I have few precious words to grind,
to work through meaning cold lips deny.
It's time, you said; you changed your mind.
I urge you stay. You rush to go, to put behind
my mourning long from quick goodbyes
that leave no precious words to grind,
to parse how love could track so blind
and barbed to make me red- and redder eyed.
It's time, you said; you'd changed your mind,
found others do where no oaths bind.
To me your promise once gave lie,
such precious word I grieve to grind.
No riddle solved, no reason find.
This heart you took and broke; but why?
It's time, you said; I've changed my mind.
From you I turn; I speak, unkind.
This bitterest root I plant yet cry,
Leave me some precious words to grind.
No time, you said; I've changed my mind.
© 2011 Maureen E. Doallas
Audio Recording of Few Precious Words to Grind ~ A Villanelle by mdoallas
Direct Link to Audio : http://soundcloud.com/mdoallas/audio-recording-of-few (If necessary, copy the link into your browser and you should be able to go directly to the audio track.)
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This month, Every Day Poems, the five-day-a-week poetry daily from T.S. Poetry Press, is exploring the villanelle, a 19-line poem with two repeating rhymes and two refrains. It comprises five tercets (three-line stanzas) and a culminating quatrain (four-line stanza). The first and third lines of the first stanza alternate as the last line in the second through fifth stanzas; in the quatrain, they serve as the two concluding lines (couplet). The structure as shown here is one of the more readily graspable. (Search the term on Google and you'll get hundreds of thousands of hits, a few outstanding; some convoluted in their explanation of the form.) In his post "I See You in There: the Villanelle", David Wheeler shows us the way, offering his own humorous "VaudeVillanelle".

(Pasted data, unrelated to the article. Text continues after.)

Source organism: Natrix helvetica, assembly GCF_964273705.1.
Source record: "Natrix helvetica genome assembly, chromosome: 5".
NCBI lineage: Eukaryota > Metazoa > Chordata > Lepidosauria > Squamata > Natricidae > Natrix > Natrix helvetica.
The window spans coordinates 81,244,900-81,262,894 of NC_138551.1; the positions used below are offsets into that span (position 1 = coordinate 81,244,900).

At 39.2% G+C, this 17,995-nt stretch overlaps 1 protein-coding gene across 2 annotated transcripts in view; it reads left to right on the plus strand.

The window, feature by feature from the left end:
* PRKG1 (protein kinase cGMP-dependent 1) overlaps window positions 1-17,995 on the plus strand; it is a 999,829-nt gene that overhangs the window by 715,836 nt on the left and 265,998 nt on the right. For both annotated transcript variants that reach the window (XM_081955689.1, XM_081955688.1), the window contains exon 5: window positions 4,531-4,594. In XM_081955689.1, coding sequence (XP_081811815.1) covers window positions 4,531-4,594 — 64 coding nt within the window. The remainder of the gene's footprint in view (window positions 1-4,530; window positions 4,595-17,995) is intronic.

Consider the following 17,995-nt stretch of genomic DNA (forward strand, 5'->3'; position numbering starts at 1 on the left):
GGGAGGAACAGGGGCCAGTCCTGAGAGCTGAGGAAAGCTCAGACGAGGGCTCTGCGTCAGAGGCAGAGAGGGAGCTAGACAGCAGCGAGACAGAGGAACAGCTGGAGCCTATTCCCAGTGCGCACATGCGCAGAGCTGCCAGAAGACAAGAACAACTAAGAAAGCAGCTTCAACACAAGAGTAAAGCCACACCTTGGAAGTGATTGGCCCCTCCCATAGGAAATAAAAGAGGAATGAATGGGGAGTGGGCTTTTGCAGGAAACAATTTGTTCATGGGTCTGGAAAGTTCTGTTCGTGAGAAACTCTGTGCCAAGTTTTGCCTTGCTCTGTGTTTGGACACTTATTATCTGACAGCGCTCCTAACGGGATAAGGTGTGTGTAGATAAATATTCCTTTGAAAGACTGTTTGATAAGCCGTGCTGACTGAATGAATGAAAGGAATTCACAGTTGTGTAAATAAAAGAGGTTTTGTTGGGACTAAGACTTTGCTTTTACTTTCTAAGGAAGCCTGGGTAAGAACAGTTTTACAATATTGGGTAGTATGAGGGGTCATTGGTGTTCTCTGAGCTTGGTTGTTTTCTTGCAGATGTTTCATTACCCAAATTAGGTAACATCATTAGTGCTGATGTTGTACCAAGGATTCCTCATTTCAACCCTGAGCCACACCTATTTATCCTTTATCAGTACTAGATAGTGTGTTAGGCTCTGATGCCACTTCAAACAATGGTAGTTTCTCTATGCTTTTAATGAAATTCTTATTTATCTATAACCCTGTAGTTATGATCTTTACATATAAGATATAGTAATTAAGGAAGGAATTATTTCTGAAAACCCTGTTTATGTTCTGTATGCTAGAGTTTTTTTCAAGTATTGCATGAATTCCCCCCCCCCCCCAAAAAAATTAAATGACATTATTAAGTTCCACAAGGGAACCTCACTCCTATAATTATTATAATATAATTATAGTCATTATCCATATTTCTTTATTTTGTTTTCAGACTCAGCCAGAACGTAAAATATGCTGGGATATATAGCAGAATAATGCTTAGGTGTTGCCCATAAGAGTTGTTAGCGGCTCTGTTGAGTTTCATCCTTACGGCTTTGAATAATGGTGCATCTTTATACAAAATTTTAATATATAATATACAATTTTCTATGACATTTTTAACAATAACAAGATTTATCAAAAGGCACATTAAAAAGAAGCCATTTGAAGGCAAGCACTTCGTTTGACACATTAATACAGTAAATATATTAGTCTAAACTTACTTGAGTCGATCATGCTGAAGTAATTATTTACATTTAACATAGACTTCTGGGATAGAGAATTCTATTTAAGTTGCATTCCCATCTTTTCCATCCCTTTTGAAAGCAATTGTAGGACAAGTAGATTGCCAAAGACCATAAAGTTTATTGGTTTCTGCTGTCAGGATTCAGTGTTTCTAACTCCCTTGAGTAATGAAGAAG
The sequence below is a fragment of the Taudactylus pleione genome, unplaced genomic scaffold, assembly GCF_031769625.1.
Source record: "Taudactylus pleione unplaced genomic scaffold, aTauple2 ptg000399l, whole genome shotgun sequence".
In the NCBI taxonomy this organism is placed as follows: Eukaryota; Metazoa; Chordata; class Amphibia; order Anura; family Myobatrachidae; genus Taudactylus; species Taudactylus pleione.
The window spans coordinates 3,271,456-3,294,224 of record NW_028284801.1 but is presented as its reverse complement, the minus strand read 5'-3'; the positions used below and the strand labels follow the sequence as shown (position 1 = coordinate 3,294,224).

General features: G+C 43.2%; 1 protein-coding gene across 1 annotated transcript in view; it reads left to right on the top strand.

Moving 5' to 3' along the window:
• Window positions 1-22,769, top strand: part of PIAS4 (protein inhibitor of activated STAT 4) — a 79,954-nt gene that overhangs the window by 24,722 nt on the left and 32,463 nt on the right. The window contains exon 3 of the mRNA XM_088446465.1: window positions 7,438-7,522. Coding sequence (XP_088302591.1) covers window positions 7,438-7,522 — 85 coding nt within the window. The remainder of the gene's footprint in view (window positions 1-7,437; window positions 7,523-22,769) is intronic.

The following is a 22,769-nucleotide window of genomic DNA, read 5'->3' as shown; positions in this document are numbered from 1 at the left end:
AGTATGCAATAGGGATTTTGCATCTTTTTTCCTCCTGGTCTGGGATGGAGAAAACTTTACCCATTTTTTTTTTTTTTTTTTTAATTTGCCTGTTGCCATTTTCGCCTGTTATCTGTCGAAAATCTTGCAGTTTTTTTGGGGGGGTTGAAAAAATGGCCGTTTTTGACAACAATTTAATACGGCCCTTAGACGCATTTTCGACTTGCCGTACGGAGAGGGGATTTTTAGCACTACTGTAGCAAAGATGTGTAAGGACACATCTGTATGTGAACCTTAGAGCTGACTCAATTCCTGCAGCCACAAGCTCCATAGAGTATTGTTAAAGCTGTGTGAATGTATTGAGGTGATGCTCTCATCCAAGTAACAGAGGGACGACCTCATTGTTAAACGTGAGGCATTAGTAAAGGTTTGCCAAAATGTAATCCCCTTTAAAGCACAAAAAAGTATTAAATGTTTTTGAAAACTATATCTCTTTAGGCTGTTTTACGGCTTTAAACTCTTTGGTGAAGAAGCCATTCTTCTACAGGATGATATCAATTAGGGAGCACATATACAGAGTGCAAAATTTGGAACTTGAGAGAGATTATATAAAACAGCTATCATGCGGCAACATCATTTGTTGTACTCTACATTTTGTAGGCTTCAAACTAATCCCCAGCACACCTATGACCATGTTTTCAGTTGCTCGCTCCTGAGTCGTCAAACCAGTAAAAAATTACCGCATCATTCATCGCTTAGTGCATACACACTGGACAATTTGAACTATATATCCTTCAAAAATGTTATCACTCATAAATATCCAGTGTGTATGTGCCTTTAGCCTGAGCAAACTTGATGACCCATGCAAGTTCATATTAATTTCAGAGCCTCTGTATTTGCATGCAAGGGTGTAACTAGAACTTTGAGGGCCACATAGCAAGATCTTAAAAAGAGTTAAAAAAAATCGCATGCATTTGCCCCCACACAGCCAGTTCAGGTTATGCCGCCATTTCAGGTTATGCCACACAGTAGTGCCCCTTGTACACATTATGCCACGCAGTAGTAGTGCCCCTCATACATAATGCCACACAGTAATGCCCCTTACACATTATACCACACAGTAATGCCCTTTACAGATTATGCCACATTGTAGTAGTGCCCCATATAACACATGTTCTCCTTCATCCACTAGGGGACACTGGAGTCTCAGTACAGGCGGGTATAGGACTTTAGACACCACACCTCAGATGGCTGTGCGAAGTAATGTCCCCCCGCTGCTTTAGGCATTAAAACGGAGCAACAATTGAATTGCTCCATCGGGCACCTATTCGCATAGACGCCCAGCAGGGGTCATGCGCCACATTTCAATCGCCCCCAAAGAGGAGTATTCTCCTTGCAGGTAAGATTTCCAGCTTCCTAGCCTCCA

Among the most famous examples of the form are Dylan Thomas's "Do Not Go Gentle Into That Good Night" and Elizabeth Bishop's "One Art". A wonderful contemporary practitioner of the form is Louisiana Poet Laurate Julie Kane (see her Rhythm & Booze), about whom I wrote here.
I decided to try the form (and no, I don't think it's easy!) and admit to taking liberty with the phrasing of the refrains; I'm not one for rigidly following anything, and to my mind, the variations I use for the refrain work to the poem's advantage. But you let me know.
A note on my use of the word "grind": I use its meaning here in the sense of belaboring, or studying laboriously, to try to figure out something that basically cannot be reduced to words nor, therefore, to understanding. Falling in and falling out of love are certainly in the category of tough-to-explain, let alone understand. It seems with this subject, you just know, one way or the other.
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